Under ground, out of sight, ever tree has a root system as elaborate as an village of ants. And the root system is wonderfully resilient. If the roots on one side of a tree are harmed, those on the other side of the tree grow stronger and longer and deeper. Have you ever tried to dig out the roots of a tree? It’s like following a tunnel system that has no beginning and no end. Those roots are tenacious. And Rumi says that is where we’re connected — at the roots. Our human connection is that intrinsic, that intertwined, that intense, and that indestructible.

Our special assignment this week is to focus on our connections. It’ll be easy with people like my grandaughter. It’ll be difficult with people like those in South Carolina who erected the billboard that says, “Let’s make America white again.” But you know what I always say: If it were easy, they would have sent somebody else.

Peace and love to my dearly connected friends — my roots.  Susan

I just looked up The family of Man on Amazon:

Hailed as the most successful exhibition of photography ever assembled, The Family of Man opened at The Museum of Modern Art, New York in January 1955. This book, the permanent embodiment of Edward Steichen’s monumental exhibition, reproduces all of the 503 images that Steichen described as “a mirror of the essential oneness of mankind throughout the world. Photographs made in all parts of the world, of the gamut of life from birth to death.” A classic and inspiring work, The Family of Man has been in print for more than 40 years. The New York Times once wrote that it “symbolizes the universality of human emotions.”

July 28, 2018 at 9:20 AM Leave a comment

My Favorite Republican and Democrat

My father was a Republican. My mother was a Democrat. They lived in harmony for 62 years. My mother never ran for office. My father did. I have every reason to believe she voted for him whenever he was up for election. She was broadminded like that.

When I listen to and read the nasty, snippy, underhanded things democrats and republicans say about each other these days, I have to shake my head. It’s all so unnecessary. Why can’t everybody just do what they’re good at? I don’t wish all accountants were therapists. I don’t wish all schoolteachers were welders. Really, where would we be if every one had the same skills and talents?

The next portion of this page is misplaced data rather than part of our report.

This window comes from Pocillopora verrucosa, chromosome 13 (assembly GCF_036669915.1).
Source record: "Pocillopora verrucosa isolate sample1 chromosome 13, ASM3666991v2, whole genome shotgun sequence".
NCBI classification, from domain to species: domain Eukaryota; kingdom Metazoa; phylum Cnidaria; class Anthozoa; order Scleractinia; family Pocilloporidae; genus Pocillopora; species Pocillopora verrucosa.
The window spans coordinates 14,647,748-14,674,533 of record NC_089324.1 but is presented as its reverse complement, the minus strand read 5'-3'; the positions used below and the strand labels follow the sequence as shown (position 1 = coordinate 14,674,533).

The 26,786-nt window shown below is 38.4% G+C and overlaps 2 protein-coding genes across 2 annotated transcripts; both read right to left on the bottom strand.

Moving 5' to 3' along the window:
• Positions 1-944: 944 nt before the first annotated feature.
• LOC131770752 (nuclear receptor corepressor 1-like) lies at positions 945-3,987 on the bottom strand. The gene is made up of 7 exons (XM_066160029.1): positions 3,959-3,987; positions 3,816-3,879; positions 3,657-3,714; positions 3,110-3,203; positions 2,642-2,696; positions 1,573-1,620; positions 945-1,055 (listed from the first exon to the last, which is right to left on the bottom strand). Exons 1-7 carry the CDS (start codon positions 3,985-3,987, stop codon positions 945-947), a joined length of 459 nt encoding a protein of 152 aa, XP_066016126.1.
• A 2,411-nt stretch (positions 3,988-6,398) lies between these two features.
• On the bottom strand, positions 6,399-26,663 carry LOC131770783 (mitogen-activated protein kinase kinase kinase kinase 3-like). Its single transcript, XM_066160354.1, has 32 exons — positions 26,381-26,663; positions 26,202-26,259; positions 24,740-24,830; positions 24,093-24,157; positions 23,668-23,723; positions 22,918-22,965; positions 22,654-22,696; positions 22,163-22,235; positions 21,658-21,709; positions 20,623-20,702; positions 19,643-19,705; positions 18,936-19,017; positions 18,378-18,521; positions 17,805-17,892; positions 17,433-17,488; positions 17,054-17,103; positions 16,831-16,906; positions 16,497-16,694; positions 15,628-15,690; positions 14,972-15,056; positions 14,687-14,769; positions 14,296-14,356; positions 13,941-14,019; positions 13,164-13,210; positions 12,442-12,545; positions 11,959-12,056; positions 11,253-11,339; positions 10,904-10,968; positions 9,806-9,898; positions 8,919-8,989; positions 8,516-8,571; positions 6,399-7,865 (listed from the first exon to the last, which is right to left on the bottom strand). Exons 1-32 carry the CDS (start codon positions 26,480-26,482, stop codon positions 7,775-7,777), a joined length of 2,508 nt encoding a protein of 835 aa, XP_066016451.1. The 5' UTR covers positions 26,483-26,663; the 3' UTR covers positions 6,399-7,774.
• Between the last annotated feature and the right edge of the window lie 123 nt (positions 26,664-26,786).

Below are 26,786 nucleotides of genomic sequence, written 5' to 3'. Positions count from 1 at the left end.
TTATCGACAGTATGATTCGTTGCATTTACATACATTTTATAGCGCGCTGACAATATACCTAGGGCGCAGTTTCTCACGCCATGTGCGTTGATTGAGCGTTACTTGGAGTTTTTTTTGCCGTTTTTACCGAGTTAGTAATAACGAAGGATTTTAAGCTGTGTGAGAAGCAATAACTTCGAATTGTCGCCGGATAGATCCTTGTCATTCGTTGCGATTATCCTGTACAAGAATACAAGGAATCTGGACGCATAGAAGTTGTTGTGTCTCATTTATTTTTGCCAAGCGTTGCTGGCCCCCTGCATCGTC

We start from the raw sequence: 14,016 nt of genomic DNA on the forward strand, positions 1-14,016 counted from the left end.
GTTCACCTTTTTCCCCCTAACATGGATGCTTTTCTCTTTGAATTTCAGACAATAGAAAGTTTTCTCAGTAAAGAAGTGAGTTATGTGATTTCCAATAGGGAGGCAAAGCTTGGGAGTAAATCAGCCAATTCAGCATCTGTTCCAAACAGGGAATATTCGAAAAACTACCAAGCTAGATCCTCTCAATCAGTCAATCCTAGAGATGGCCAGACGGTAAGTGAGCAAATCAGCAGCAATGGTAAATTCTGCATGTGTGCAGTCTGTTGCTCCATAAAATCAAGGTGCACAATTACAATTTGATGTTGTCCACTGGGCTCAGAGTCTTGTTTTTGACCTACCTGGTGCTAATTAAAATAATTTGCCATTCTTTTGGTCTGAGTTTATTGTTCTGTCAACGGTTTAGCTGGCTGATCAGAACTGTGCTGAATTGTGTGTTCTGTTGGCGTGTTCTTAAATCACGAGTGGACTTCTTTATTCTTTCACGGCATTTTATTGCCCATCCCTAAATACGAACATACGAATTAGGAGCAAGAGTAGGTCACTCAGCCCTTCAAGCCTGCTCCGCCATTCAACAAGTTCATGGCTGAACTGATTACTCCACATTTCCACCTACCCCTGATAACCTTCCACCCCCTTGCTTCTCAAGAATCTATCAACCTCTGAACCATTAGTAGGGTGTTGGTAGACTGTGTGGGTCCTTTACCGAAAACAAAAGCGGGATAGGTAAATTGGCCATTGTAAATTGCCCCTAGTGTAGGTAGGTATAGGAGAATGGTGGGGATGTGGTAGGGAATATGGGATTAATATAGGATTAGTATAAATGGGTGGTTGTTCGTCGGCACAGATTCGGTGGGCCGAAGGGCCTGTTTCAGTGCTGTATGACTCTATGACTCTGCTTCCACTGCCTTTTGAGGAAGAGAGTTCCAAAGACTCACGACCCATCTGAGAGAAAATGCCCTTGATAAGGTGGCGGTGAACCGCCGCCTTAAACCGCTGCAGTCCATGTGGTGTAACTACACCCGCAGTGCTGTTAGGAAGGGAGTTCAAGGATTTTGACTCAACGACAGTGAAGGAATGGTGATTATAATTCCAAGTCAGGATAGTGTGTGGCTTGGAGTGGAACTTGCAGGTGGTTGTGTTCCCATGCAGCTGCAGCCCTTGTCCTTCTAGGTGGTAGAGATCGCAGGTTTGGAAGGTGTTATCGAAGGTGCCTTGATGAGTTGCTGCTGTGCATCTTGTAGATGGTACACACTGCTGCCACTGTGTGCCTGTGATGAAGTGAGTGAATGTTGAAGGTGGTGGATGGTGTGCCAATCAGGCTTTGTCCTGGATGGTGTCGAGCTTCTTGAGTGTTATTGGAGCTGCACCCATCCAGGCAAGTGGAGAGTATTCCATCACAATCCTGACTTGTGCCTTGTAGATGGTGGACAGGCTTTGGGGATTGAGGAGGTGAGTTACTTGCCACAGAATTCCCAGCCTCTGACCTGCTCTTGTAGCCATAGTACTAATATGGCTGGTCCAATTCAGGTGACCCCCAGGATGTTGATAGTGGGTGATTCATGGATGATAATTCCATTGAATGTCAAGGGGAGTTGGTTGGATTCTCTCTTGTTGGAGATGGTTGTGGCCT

I’ve always considered my brother and myself proof of how well a democrat and a republican could do when they had a shared project.

Don’t all of us actually have a shared project, whether we’re affiliated with a political party or not? Don’t we all just want equal rights under the law, equal opportunities to live in our own idiosyncratic ways. Some of my neighbors have multiple dogs. Some have goats. Some have strange orange furniture on their porches. One neighbor has a bright green trailer parked in his driveway he takes to carnivals and fairs. I just call him “the carney” and go on about my business.

My granddaughter and I were driving to lunch yesterday and we happened on the body of a dead dog in the road. She said, when she could finally talk again, “How can people be so mean?” How could someone have hit that beautiful golden dog and kept on going?

How can people be so mean is indeed the question. How have we become so disrespectful? How have we come to accept people’s rude, bullying, demeaning, dismissive remarks and behaviors as “normal” and “acceptable”?

I don’t have to give you examples. The examples are indelibly written on our eyes, our ears, our brains and our hearts.

What you may be wondering, though, is why a therapist, who is supposed to be concentrating on messages related to PTSD, anxiety and depression, is talking about republicans, democrats and meanness.

The very air we’re breathing is so toxic with hatred that our mental and physical health is suffering. In my own small practice, I see anxiety flaring in places where it was previously well under control. The people I see who are suffering from depression are spending more and more time hibernating — not a good sign. And, as we all know, anger — the major emotion associated with trauma — is running rampant. We are each traumatized when we feel out of control with our own well-being. I certainly feel that way now.

Yesterday’s Yahoo headline, from Rick Newman, Senior Columnist for Yahoo Finance was: “It is now clear Trump puts self above country.” I’m incapable of reading a headline like that and not having a fear (anxiety), sadness (depression) and anger (PTSD) response. I imagine you each feel the same.

Interestingly, I found the idea I was going to suggest in this blog suggested in this month’s Better Homes and Garden’s Editor’s Letter. Stephen Orr, the Editor in Chief, talks about something new he’s trying: “I’ve started to practice sitting and thinking.” He reports it seems to unnerve people. They probably think his phone is broken or someone stole his tablet. “By now,” he says, “we’re so trained to expect everyone to be on their phones in grocery store lines, elevators, or when walking down the street, that it seems odd when someone isn’t.”